Pregnancy truly tough for many

This month, I will give birth to my first child. And I can't help but realize how much different my pregnancy experience has been from that of the average Latina or black woman in our country.

First, I'm in my early 30s, which is more than a decade later than when the average Latina has a child. According to the Centers for Disease Control and Prevention's National Center for Health Statistics, 53 percent of Latinas are pregnant by their 20th birthday. In 2007, the latest year for which data are available, the birth rate among Latina teens ages 15 to 19 was 81.7 per 1,000, compared with 27.2 for white teens, and 64.3 for black teens in the same age range.

In my case, waiting to have a child enabled me to complete my education and earn a master's degree. It allowed me to advance in a career from intern to executive level. And it gave me the opportunity to find the best life partner with whom to start a family. Waiting this long also meant that I was able to make mistakes, take major tumbles along the way and learn some hard lessons without putting another life in jeopardy.

Second, I'm also different from most Latina and black moms because I'm married. Nearly 40 percent of babies in 2007 were born to unwed mothers, according to the National Center for Health Statistics.

While 28 percent of white women gave birth out of wedlock, nearly 72 percent of black women and more than 51 percent of Latinas did.

Having a loving and supportive husband during pregnancy has made a significant difference in my outlook toward pregnancy and in the amount of support I receive during this challenging experience. Having a committed partner who is invested in my mental and physical health — and who makes sacrifices to ensure both — has brought a tremendous sense of security and peace of mind to my pregnancy experience.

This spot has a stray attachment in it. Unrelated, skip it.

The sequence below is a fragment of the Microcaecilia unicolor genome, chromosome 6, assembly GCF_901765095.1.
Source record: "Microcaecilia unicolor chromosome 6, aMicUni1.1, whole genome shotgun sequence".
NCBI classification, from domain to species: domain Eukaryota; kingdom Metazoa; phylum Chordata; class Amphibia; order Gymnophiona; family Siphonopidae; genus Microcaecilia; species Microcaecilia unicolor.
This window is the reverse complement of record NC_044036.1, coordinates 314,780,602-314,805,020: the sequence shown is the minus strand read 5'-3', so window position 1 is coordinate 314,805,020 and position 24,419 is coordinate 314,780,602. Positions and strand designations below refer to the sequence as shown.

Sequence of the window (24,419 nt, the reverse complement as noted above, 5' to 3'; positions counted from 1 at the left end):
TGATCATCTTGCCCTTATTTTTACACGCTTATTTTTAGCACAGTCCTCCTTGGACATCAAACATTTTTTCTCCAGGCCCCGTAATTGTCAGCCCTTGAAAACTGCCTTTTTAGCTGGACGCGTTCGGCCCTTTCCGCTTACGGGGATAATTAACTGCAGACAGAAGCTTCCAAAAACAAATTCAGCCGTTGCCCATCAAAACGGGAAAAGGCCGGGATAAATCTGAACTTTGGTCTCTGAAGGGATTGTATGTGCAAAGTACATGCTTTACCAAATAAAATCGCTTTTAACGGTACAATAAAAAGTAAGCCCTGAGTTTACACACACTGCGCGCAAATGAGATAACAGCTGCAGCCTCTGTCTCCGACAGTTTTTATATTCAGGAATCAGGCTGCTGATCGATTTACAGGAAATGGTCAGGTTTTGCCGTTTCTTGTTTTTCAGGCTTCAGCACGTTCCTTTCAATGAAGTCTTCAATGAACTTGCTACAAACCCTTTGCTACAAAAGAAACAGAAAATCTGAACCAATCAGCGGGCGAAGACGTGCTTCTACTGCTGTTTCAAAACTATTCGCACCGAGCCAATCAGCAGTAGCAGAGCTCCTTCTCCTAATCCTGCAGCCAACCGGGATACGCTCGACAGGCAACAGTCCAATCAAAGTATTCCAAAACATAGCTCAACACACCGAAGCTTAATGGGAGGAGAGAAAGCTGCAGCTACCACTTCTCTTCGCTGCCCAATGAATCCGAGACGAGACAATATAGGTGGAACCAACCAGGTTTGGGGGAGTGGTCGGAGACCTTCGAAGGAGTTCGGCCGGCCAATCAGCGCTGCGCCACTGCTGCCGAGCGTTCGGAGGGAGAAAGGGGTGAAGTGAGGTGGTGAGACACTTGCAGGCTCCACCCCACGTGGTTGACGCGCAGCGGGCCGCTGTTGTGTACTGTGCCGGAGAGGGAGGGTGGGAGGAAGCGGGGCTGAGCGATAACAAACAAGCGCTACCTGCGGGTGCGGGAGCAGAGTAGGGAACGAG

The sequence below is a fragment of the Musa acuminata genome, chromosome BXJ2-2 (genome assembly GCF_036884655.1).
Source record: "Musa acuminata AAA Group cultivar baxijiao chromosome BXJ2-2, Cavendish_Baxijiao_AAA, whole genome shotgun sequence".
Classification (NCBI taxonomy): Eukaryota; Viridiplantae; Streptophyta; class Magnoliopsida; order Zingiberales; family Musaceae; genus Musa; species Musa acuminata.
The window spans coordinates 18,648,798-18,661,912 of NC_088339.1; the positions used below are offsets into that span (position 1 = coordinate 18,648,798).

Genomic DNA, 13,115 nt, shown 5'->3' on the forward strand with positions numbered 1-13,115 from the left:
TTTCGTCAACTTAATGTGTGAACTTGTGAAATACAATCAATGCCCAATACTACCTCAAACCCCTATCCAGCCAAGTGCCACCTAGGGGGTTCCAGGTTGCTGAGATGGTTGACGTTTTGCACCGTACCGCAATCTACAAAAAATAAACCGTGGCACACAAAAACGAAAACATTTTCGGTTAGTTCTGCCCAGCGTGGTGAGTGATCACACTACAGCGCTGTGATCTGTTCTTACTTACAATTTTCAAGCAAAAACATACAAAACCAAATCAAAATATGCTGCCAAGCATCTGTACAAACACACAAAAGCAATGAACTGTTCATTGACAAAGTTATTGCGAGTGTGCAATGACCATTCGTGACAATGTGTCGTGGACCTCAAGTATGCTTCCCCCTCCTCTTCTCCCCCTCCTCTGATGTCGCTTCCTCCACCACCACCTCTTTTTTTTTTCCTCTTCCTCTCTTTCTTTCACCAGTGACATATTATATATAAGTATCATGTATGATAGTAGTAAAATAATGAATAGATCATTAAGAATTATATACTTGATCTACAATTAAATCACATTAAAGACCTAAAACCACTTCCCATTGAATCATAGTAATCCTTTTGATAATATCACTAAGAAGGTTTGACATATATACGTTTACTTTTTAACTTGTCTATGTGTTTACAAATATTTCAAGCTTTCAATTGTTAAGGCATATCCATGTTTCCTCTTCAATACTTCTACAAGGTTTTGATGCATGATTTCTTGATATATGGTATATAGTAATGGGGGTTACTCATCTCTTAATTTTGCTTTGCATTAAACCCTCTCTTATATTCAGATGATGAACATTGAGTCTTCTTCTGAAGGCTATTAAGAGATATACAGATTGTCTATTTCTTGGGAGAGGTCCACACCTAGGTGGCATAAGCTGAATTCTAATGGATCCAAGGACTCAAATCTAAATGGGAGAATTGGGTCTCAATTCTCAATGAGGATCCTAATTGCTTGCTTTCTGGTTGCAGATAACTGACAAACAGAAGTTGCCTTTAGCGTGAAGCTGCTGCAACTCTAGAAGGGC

Being married to a caring husband has eradicated my risk for domestic violence. The American Pregnancy Association reports that 240,000 pregnant women are subjected to domestic violence every year, and that we face twice the risk for battery.

And, third, I have full medical coverage. Throughout my pregnancy, I have been seen regularly by my obstetrician, and have received additional medical treatments, diagnostic procedures and specialist visits. In contrast, almost half a million babies are born to mothers who do not have adequate prenatal care, according to the American Pregnancy Association.

The Department of Health and Human Services' Health Resources and Services Administration concludes that in 2006, white women "were most likely to receive first trimester prenatal care" while Latina and black women "were more than twice as likely to receive late or no prenatal care." I am not naive. I understand that not all new mothers are in an ideal situation. Nor am I condemning those who have made different choices than I have. Nor am I looking down upon the tireless efforts of mothers who are doing their best with scant resources and support.

But I do believe that we, as a society, can and should do more to ensure that more women — whether married, single, teen or otherwise — have a healthy and safe pregnancy.

I'm certainly grateful for mine.

Lantigua-Williams is a writer for Progressive Media Project, a source of liberal commentary on domestic and international issues.